Aside from ensuring speedy functions, the messaging queue is loaded with business logic to ensure it is fully validated. The first decision comes when the message identifies the transaction type. Once this is done, an association is made between the request and its corresponding back end process. The data within the request is then transferred from its original fields to the fields in the back end by embedded ESQL. A decision is then made on the validity of the data and the request before it is processed and sent back to the presentation layer.

For example, a request to withdraw money from an ATM requires validation of the PIN number and whether or not the customer has sufficient funds in their account. If either is incorrect the middleware layer will prevent the request triggering the fund release transaction at the Oracle back end.

The ability to reuse MQSeries messages at the middleware layer will be vital as Banque Libano-Francaise extends its service offerings. Rather than having to start from scratch every time the bank wants to add a new transaction capability, it just has to reconfigure MQSeries Integrator Broker.

“We leverage our original investment because we do not have to write any more programmes. The whole idea is to minimise how much code we have to rewrite,” says Sawaya.

The bank is already doing this as it extends its foreign exchange capabilities with an out of the box solution from BMI. Rather than develop a number of application program interfaces (APIs) to connect the application, the foreign exchange department’s standalone database and the core banking system, Banque Libano-Francaise’s IT team has linked the three with MQSeries Integrator Broker.

||**||III|~||~||~|“By using MQSeries Integrator Broker, the BMI application and the core banking apps at the back end can use the foreign exchange database concurrently, which increases processing speed,” explains the IT manager.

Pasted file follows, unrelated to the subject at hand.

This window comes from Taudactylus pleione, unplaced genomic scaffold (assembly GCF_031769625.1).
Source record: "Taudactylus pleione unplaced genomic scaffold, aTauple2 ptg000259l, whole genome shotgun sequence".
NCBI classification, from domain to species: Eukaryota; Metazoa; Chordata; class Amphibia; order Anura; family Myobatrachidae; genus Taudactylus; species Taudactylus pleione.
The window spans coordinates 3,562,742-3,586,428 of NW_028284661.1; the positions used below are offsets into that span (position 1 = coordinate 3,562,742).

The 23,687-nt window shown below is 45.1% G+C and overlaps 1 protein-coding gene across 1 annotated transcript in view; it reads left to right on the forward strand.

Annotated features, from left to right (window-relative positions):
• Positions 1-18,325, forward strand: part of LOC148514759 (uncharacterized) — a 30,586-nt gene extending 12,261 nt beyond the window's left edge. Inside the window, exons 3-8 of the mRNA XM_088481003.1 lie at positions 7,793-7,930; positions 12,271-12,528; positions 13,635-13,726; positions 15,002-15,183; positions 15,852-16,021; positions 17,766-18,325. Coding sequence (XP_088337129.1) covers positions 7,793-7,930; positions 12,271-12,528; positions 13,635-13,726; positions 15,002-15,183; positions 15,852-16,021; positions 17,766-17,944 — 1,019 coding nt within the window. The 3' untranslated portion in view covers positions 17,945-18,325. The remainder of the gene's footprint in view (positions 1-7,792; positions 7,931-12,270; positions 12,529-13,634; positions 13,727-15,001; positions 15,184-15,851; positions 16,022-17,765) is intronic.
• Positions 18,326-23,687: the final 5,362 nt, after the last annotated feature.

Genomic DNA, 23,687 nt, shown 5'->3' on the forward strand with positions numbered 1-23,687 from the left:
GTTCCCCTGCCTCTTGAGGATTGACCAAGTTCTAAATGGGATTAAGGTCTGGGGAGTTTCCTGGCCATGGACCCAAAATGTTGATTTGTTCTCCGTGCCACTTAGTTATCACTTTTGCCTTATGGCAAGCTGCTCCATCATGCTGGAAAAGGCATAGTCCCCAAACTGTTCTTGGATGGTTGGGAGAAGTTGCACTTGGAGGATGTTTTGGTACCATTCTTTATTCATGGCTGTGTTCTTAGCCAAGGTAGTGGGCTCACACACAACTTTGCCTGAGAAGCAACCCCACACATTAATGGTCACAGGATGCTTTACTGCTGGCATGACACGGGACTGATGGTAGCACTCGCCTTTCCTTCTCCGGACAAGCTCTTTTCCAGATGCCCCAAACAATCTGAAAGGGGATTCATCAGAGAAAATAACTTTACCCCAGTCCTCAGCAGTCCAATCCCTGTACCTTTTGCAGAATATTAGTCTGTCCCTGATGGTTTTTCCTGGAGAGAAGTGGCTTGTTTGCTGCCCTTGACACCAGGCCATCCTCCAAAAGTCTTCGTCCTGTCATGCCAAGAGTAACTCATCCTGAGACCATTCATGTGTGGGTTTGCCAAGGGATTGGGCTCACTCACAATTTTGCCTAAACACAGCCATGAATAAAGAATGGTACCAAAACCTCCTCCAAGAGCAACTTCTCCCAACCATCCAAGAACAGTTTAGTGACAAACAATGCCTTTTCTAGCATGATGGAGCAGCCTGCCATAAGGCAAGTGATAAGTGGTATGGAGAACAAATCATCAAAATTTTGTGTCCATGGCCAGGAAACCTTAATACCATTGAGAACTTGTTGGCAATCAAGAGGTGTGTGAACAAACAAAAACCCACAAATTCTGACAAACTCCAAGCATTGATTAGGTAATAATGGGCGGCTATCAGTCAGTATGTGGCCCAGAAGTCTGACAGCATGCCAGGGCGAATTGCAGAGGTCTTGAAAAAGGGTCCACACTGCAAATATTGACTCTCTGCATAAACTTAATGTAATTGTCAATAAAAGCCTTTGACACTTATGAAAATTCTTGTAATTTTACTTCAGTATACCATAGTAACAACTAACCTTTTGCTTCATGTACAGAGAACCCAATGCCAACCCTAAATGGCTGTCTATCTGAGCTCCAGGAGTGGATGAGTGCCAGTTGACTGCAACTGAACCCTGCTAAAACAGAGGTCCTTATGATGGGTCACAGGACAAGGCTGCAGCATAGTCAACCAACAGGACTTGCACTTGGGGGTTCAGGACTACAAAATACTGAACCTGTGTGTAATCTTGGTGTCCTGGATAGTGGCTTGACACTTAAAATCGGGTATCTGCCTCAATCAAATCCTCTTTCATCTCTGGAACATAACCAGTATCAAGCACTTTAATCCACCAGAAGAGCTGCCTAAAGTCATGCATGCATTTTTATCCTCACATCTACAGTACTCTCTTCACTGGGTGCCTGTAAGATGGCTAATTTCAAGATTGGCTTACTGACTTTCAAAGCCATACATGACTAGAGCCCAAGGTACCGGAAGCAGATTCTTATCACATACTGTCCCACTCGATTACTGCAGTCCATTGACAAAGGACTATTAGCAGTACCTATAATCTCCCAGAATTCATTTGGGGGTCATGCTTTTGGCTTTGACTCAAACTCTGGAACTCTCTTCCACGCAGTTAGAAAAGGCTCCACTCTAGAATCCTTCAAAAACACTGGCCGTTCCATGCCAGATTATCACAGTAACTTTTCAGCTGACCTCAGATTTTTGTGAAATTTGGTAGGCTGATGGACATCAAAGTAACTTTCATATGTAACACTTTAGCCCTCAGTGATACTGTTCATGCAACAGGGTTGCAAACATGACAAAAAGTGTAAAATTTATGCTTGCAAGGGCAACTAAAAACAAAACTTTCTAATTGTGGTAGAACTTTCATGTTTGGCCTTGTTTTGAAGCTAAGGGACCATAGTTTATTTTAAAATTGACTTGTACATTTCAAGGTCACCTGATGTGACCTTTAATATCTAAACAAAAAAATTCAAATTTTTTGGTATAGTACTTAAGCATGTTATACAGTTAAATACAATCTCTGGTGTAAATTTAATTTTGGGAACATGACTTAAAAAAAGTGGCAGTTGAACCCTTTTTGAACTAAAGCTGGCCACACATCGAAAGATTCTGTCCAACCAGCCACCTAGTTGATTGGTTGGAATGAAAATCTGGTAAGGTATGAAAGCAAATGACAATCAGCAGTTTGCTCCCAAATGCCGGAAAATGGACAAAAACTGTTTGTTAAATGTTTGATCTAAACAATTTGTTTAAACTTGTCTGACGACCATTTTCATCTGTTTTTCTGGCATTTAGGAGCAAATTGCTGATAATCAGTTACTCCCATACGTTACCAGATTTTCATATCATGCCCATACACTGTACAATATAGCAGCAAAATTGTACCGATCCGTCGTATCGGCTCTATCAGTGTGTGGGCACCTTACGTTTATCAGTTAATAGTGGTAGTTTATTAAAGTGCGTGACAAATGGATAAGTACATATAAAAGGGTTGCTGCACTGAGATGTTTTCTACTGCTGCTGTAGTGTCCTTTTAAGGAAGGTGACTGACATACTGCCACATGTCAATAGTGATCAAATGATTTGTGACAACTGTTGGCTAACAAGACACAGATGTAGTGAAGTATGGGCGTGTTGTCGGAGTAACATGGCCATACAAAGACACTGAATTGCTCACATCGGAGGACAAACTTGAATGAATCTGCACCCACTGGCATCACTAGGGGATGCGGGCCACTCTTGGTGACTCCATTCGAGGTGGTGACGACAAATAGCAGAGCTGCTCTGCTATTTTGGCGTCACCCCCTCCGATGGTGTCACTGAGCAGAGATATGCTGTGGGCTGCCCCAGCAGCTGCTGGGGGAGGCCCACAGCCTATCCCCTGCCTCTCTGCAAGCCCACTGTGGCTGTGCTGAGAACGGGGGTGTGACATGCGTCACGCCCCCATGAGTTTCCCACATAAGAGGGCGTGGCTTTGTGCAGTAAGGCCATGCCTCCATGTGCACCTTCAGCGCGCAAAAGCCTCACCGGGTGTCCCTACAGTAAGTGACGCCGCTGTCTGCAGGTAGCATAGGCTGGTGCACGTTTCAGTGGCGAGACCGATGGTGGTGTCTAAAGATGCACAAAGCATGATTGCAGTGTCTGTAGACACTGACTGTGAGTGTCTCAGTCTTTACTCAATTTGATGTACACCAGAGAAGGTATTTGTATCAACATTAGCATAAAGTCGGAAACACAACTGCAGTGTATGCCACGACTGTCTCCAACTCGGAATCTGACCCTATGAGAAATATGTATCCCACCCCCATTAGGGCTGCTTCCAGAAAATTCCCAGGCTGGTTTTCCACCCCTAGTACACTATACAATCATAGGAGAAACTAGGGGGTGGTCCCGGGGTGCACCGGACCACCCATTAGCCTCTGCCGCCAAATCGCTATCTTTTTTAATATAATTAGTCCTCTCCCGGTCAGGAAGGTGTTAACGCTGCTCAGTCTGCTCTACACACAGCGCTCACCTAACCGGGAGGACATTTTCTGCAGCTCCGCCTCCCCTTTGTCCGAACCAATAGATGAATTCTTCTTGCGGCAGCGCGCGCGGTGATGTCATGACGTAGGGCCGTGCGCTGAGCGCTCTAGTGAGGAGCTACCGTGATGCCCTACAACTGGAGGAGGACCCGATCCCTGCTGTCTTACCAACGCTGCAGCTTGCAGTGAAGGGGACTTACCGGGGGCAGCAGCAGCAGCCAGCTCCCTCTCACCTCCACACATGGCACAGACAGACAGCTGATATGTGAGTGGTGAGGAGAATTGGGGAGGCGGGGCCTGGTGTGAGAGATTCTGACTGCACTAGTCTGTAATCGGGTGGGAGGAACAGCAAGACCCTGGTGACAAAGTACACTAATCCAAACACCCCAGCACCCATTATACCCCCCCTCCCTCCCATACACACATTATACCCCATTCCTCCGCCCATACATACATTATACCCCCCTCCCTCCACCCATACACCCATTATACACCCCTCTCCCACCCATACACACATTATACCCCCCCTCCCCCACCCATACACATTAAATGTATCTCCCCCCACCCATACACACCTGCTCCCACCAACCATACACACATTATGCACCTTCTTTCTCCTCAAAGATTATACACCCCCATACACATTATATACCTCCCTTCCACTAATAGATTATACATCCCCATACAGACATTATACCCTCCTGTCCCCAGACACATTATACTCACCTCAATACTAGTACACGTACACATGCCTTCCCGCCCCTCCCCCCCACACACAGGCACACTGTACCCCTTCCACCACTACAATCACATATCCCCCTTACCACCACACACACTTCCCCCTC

At the same time as deploying the BMI app, Banque Libano-Francaise is planning an online initiative. By the beginning of next year, Sawaya hopes to have a basic e-banking offering in place, through which customers can check their balance, order chequebooks, send messages to the bank and complete account transfers.

The IT manager confesses that the bank could be seen as being behind the times when it comes to Internet services. However, he believes that although many banks already have e-banking offerings, they do not have the integration necessary for them to be a long term success.

“I know we are late with Internet banking, but many other banks have just deployed standalone applications and do not have the correct infrastructure. We have, so we know that we will be able to run 24x7 without any problems,” says Sawaya.

The Internet delivery channel will sit on top of the IBM middleware layer that is already in place. Therefore, all the IT team has to do is develop the presentation layer. Sawaya explains that this is being done using WebSphere’s Model-View-Controller (MVC) and Java.

“What we are doing right now is developing a front end using J2EE. The front end will run on WebSphere and talk to the middle tier, which will send the information to the back end and return it to the presentation layer again,” he comments.

“It is essentially the same transaction that I developed for the ATM switch, the only difference is the presentation layer,” adds Sawaya.

This ability to replicate the basic MQSeries messaging formats, irrelevant of which channel is involved, will help Banque Libano-Francaise accelerate the deployment of other delivery channels in the future, such as mobile.

“Later on we might want to use the development to do pervasive computing where we can offer services to PDAs and mobiles. We will be able to do this easily because we already have the transcoders on WebSphere,” he says.

Whichever channel Banque Libano-Francaise receives information from, it is standardised within MQSeries Integrator Broker. This is essential as it ensures that the core banking application can receive and process transactional data.

“All of the different channels generate different outputs. However, MQSeries Integration Broker takes this output, leverages it into one format that my application understands and then kicks off the transaction related to this request. If we did not demand a standardised message we would have to have engines for each different transaction and this would make the back end too complex,” explains Sawaya.

“Achieving this standardisation without using MQSeries Integrator Broker would have been too time consuming,” he adds.

In addition, because each delivery channel uses the same messaging format, the transactions remain the same. Sawaya believes that this standardisation will simplify customers’ interactions with Banque Libano-Francaise. “The customer will have a single view of the bank, which brings consistency and improved service,” he says.||**||